The strings I have on mine are .032, .022, .016, I have mine tuned to open G (G, D, G). I like the sound I get from mine. To get the correct note when the string is fretted, you will have to compensate the saddle.
john,... it all depends on the sound you are looking for.... If I'm looking for bassey/rythmn guitar sound, I like the 6,5,4 from a heavy set (52,42, 32 more or less).... tuned open D this just growls/nasty.... if I'm looking for something to accompany vocals and do some finger style, then I either go to a lighter set (electric 9s) looking for the 42,32,21 and tune open G.... ... if I'm looking for a "fiddle"/banjo-y sound, then you'd be thinking even lighter (maybe 32,21,13)... (note all string diameters are approximate)
buy a couple cheap sets of strings and mess around.... the most you have to lose is a few bucks in strings and you'll know from experience how string size/string tension affects sound...
For my personal use I like the 12&3 string from whatever set I have. I don't concern myself with actual gauges. I buy whatever I get the deal on
Others like 2,3&4 but I don't like the squeak I get from wound strings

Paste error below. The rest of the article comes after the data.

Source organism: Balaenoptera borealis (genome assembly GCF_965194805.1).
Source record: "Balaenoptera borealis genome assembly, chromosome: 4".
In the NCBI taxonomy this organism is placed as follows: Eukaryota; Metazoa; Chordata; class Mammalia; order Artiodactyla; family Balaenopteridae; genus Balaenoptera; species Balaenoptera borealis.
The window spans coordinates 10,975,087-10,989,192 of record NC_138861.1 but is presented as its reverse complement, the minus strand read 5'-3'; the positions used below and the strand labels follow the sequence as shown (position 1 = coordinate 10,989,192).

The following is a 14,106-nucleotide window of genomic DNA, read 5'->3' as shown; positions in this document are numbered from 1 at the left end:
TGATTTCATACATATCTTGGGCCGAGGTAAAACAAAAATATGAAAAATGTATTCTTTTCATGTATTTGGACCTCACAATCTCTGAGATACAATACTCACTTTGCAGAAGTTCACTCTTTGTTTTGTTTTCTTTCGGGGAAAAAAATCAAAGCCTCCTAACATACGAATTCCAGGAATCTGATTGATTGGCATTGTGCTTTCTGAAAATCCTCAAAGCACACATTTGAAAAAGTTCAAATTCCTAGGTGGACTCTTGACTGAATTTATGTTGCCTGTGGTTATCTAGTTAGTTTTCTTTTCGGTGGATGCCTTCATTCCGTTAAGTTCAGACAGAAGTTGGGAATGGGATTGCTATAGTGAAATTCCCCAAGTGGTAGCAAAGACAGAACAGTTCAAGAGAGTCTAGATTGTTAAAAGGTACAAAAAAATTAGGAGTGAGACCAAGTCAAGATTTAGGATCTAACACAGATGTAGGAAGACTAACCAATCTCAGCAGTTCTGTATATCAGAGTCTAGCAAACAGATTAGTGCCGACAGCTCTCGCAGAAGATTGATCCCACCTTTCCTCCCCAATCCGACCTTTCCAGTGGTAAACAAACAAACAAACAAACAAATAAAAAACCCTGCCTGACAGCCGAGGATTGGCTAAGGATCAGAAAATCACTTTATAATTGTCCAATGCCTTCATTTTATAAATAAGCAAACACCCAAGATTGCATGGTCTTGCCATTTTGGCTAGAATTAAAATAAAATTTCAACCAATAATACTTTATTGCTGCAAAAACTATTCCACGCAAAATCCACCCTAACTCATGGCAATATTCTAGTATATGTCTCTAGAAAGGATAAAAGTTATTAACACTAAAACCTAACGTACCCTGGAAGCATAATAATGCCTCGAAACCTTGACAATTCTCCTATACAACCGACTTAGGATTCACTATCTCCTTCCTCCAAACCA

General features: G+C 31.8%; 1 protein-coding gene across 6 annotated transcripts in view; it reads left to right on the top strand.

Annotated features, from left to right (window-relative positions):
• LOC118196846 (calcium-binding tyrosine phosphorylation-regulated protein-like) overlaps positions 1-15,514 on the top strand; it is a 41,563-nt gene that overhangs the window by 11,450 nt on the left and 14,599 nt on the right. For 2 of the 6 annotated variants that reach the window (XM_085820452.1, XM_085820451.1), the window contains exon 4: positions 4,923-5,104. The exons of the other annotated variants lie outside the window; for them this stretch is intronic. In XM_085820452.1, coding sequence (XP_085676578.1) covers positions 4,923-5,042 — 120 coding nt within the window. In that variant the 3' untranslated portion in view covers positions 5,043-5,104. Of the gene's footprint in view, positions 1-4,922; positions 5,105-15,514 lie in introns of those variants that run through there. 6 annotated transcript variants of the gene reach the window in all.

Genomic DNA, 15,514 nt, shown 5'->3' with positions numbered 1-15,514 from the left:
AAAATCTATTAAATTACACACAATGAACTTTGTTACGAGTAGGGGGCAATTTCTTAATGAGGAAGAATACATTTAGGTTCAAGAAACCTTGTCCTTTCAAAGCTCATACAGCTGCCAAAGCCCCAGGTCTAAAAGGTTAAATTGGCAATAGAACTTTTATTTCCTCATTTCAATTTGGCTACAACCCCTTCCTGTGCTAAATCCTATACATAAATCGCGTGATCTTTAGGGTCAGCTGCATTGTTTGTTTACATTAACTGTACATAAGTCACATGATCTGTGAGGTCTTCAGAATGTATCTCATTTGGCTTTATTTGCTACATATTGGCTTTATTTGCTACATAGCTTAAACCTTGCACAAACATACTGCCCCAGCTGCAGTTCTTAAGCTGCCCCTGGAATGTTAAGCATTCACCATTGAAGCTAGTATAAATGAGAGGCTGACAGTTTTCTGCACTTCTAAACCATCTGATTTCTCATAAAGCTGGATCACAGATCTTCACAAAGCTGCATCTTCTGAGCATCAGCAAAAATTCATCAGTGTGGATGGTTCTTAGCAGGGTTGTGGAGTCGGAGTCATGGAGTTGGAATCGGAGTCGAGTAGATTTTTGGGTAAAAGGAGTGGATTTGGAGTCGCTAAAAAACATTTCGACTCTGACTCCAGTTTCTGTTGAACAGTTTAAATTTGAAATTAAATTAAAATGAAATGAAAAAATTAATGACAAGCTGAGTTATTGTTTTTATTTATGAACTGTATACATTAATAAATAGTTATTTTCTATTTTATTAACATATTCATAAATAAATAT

As far as compensated bridges
I don't glue my bridges down so I can move them around however I like to get the sound I'm looking for
But I don't notice any difference and neither have anyone that I know that has experimented with it
I'm a fan of the 3,4, and 5 strings from a standard set. The actual gauge is up to you. If you want more volume...go heavier (acoustic strings). If you have a magnetic pick-up, you'll want either plain steel or nickel plated. They also make "Zebra" strings that are acoustic but have nickel and bronze wound side by side for acoustic volume and tone but increased response with an electro-mag pup. These are obviously a bit more expensive.
As for compensating the saddle, this is dependent on the gauges of the strings. A floating bridge like an eye bolt or something works just fine for this. After you have your instrument fretted, play the harmonic at the 12th fret (just barely touching the string should give you a bell-like tone). This note should be the same as when the string is fretted at the 12th fret. Adjust the bridge either toward or away from the nut to get these pitches the same. You'll have to re-tune between each attempt. Its really easy to do. It just takes a bit of patience. Your saddle should be closer to the nut on the higher strings than the lower strings.
As you can see, lots of personal preference in the string department. I use the 4, 3, and 2 strings (.32, .25, .16) and tune GDg mostly, but that changes with whatever I feel like playing. You could use the 5-4-3 strings, too, for a sort of heavier sound.
As for the bridge, I let mine float so I can adjust it. The notes at the 12th fret should be one octave higher than the open notes (this is easy with a cheap electronic tuner. I'd be lost without mine!).